[Last Edit: 1/30/2002 6:41:01 PM EDT by JIMBEAM]
Empty chamber is a good idea with older revolvers without hammer block. My father always insisted that I keep the hammer down on an empty chamber when I was younger.
Link Posted: 1/30/2002 7:00:11 PM EDT
Originally Posted By mrassII: Your only safety is your finger. Keep it out of the trigger until you are ready to fire the weapon.
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You been watchin' Blackhawk Down? I believ the bossman needs a lesson in the mechanical workings of his piece. Once fully understood, there should be no question about having one in the pipe or not. Glocks were designed to be carried w/ a round in the chamber. Period. Whatyagonnado? Call "TIMEOUT" gotta rack a round in. Plausable scenario: Bad guy gets first round of and hits you in arm (either) and incapacitates your hand (either). Chambering a round would be a trick indeed.
Link Posted: 1/30/2002 7:07:44 PM EDT
Originally Posted By SF: You might ask him if he wants to carry unloaded and let the rest of you protect him. [;D]
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Good one! If he won't carry a modern DA revolver fully loaded, there is something wrong. There is "being concerned about safety", and then just plain paranoia. I suspect the latter.
Link Posted: 1/30/2002 7:14:30 PM EDT
I keep my Glock's chamber empty. Primarily because I don't want to have an AD while still half asleep when I hear something at night. I know it's empty and the first think I do when shaking off my sleep is remove it from the holster and chamber a round.
Link Posted: 1/30/2002 8:06:48 PM EDT
[Last Edit: 1/30/2002 8:07:55 PM EDT by ColtM4]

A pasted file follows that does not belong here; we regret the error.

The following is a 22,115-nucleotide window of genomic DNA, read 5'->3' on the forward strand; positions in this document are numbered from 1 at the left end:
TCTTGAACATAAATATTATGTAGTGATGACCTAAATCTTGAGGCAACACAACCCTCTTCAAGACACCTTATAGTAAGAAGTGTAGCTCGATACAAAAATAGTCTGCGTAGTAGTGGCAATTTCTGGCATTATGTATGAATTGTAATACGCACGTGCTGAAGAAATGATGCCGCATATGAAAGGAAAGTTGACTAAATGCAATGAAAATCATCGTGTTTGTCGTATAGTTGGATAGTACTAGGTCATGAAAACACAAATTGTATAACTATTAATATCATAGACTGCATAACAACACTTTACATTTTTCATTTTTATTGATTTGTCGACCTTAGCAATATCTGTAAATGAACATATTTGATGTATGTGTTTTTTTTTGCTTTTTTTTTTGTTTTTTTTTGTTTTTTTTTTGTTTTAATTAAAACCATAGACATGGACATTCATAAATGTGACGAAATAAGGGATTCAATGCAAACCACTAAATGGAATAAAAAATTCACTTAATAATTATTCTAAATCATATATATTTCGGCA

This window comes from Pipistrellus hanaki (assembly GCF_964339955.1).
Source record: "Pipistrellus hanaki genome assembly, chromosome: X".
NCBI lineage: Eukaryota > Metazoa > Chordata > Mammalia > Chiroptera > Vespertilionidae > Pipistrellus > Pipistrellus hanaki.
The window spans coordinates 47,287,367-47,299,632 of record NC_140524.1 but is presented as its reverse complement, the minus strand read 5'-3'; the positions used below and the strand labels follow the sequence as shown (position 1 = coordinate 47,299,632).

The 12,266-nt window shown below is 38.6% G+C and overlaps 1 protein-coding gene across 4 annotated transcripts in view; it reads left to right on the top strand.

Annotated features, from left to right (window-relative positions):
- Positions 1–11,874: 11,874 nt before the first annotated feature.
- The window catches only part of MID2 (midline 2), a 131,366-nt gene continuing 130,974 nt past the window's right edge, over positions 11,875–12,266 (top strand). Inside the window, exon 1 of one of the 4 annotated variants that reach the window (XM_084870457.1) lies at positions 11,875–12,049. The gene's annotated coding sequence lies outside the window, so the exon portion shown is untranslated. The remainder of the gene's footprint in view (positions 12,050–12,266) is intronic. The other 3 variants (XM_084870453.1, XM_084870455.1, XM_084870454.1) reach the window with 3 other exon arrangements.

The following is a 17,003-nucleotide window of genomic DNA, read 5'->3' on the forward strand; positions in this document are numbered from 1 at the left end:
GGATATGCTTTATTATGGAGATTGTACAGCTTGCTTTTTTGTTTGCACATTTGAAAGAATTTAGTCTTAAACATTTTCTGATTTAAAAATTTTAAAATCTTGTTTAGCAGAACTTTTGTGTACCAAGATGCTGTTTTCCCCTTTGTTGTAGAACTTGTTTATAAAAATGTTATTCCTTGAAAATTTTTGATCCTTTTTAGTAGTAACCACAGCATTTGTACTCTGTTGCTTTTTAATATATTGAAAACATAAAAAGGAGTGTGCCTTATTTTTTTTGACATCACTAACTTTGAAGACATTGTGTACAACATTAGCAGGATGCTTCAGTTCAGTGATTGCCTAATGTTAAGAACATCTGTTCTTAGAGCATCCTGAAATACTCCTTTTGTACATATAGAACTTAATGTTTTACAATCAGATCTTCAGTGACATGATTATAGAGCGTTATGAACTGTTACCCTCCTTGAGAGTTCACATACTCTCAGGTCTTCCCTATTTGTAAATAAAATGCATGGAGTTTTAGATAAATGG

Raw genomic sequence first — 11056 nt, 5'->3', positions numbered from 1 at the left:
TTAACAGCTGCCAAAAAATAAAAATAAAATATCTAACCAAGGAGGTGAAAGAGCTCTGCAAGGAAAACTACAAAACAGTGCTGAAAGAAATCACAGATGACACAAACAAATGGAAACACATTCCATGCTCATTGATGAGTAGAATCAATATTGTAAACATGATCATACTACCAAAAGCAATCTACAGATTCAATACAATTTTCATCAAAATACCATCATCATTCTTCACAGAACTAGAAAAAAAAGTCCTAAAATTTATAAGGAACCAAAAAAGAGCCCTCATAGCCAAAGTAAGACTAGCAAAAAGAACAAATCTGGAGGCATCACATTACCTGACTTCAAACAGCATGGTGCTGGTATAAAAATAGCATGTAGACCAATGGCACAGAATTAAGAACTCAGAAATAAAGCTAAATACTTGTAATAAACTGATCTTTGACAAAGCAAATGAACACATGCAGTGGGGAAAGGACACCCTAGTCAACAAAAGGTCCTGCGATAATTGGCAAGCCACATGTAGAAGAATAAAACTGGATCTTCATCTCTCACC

I cant believe people are still carrying cold guns. If anyone feels concerned enough to carry cold , they should NOT be carrying. Here's another good reason why a person should not be carrying cold : In order to make your gun ready / hot you must immediately chamber a round after drawing , well the main problem with that is what makes you think that you will have both hands available to properly perform this? What if you are using the other hand to hold off an attacker or clear/open door etc.... KISS ( keep it simple stupid ) has been around for a good reason.
Link Posted: 1/30/2002 8:12:54 PM EDT
One in the chamber is my normal way - pistol OR rifle. Exception is shotgun - the dirtbag's LAST chance is to run like hell when he hears that distinctive sound of a pump shotgun chambering a round!! Maybe I need to rethink that too?
Link Posted: 1/30/2002 8:23:16 PM EDT
Aside from the speed factor ("Timeout, I gotta rack the slide!") why would anyone in their right mind want to carry a weapon with less than its maximum capacity? Sure, he "probably" won't need the 11th (or 14th, if he's got pre-bans for that G23 of his) but personally, [b]my[/b] life is worth more than "probably." Is his? FOUR rounds? For self defense?
Link Posted: 1/30/2002 8:27:34 PM EDT
Originally Posted By MickeyMouse: One in the chamber is my normal way - pistol OR rifle. Exception is shotgun - the dirtbag's LAST chance is to run like hell when he hears that distinctive sound of a pump shotgun chambering a round!! Maybe I need to rethink that too?
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I keep one in there too. Makes more of an impressing when he/she/it see's a shell fly out. This way they know it's loaded and not just there for sound. You could always go pick it up later.